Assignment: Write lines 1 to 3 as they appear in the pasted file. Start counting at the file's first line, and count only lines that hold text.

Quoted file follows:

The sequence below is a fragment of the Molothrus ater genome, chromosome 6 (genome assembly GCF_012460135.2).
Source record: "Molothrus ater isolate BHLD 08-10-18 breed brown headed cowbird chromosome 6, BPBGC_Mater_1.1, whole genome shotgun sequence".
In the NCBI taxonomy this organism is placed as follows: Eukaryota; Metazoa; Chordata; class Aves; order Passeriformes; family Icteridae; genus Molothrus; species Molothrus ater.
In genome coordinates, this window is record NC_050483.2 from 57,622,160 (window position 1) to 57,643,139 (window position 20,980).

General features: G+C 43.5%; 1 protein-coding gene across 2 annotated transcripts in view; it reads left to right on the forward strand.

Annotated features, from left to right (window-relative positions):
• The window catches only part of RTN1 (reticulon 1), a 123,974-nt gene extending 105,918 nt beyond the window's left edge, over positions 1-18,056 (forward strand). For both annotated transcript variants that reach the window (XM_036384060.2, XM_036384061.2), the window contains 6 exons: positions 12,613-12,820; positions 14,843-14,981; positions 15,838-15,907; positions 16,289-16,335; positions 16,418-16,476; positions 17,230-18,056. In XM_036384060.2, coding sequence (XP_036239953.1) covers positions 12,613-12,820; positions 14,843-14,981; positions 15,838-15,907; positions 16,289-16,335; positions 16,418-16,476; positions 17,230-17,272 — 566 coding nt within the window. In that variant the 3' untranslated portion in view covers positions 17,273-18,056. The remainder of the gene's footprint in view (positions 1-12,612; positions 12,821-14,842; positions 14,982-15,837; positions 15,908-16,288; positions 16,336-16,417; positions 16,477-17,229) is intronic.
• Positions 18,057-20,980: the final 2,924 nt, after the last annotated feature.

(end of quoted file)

The sequence below is a fragment of the Molothrus ater genome, chromosome 6 (genome assembly GCF_012460135.2).
Source record: "Molothrus ater isolate BHLD 08-10-18 breed brown headed cowbird chromosome 6, BPBGC_Mater_1.1, whole genome shotgun sequence".
In the NCBI taxonomy this organism is placed as follows: Eukaryota; Metazoa; Chordata; class Aves; order Passeriformes; family Icteridae; genus Molothrus; species Molothrus ater.